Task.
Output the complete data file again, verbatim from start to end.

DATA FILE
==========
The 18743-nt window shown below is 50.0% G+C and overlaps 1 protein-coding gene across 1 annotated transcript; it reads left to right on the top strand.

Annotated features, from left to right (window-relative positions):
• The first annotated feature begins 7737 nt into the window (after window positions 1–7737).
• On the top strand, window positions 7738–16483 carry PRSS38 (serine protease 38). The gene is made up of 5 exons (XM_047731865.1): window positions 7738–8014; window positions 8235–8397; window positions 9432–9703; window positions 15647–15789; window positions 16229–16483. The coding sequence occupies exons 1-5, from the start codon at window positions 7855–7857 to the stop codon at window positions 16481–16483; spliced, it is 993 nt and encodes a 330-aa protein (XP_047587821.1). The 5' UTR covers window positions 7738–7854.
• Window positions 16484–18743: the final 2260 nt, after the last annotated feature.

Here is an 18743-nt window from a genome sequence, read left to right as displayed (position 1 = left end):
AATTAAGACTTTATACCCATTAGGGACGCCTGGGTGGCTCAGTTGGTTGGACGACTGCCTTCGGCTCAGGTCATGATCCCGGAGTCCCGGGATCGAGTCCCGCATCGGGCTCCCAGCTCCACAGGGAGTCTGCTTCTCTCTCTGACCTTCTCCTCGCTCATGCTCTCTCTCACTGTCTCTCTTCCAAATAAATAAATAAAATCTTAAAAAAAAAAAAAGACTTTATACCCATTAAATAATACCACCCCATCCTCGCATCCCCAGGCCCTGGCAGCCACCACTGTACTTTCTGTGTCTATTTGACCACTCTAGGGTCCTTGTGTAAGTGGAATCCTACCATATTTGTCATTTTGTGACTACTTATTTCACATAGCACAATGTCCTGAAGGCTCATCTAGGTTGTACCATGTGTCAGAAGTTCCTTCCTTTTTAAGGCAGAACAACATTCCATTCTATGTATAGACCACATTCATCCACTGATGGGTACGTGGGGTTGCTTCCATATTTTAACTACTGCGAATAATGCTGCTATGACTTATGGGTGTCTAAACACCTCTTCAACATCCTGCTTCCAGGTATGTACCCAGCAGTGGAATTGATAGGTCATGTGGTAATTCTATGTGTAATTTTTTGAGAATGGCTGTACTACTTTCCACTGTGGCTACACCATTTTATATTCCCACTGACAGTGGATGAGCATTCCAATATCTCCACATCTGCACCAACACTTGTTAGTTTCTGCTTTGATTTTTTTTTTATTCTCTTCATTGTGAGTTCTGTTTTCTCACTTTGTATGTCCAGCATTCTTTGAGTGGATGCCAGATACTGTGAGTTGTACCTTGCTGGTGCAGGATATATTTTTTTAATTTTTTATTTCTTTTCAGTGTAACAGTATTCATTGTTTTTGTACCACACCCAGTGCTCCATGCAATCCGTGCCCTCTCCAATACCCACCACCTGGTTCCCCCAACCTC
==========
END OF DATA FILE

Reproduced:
The 18743-nt window shown below is 50.0% G+C and overlaps 1 protein-coding gene across 1 annotated transcript; it reads left to right on the top strand.

Annotated features, from left to right (window-relative positions):
• The first annotated feature begins 7737 nt into the window (after window positions 1–7737).
• On the top strand, window positions 7738–16483 carry PRSS38 (serine protease 38). The gene is made up of 5 exons (XM_047731865.1): window positions 7738–8014; window positions 8235–8397; window positions 9432–9703; window positions 15647–15789; window positions 16229–16483. The coding sequence occupies exons 1-5, from the start codon at window positions 7855–7857 to the stop codon at window positions 16481–16483; spliced, it is 993 nt and encodes a 330-aa protein (XP_047587821.1). The 5' UTR covers window positions 7738–7854.
• Window positions 16484–18743: the final 2260 nt, after the last annotated feature.

Here is an 18743-nt window from a genome sequence, read left to right as displayed (position 1 = left end):
AATTAAGACTTTATACCCATTAGGGACGCCTGGGTGGCTCAGTTGGTTGGACGACTGCCTTCGGCTCAGGTCATGATCCCGGAGTCCCGGGATCGAGTCCCGCATCGGGCTCCCAGCTCCACAGGGAGTCTGCTTCTCTCTCTGACCTTCTCCTCGCTCATGCTCTCTCTCACTGTCTCTCTTCCAAATAAATAAATAAAATCTTAAAAAAAAAAAAAGACTTTATACCCATTAAATAATACCACCCCATCCTCGCATCCCCAGGCCCTGGCAGCCACCACTGTACTTTCTGTGTCTATTTGACCACTCTAGGGTCCTTGTGTAAGTGGAATCCTACCATATTTGTCATTTTGTGACTACTTATTTCACATAGCACAATGTCCTGAAGGCTCATCTAGGTTGTACCATGTGTCAGAAGTTCCTTCCTTTTTAAGGCAGAACAACATTCCATTCTATGTATAGACCACATTCATCCACTGATGGGTACGTGGGGTTGCTTCCATATTTTAACTACTGCGAATAATGCTGCTATGACTTATGGGTGTCTAAACACCTCTTCAACATCCTGCTTCCAGGTATGTACCCAGCAGTGGAATTGATAGGTCATGTGGTAATTCTATGTGTAATTTTTTGAGAATGGCTGTACTACTTTCCACTGTGGCTACACCATTTTATATTCCCACTGACAGTGGATGAGCATTCCAATATCTCCACATCTGCACCAACACTTGTTAGTTTCTGCTTTGATTTTTTTTTTATTCTCTTCATTGTGAGTTCTGTTTTCTCACTTTGTATGTCCAGCATTCTTTGAGTGGATGCCAGATACTGTGAGTTGTACCTTGCTGGTGCAGGATATATTTTTTTAATTTTTTATTTCTTTTCAGTGTAACAGTATTCATTGTTTTTGTACCACACCCAGTGCTCCATGCAATCCGTGCCCTCTCCAATACCCACCACCTGGTTCCCCCAACCTC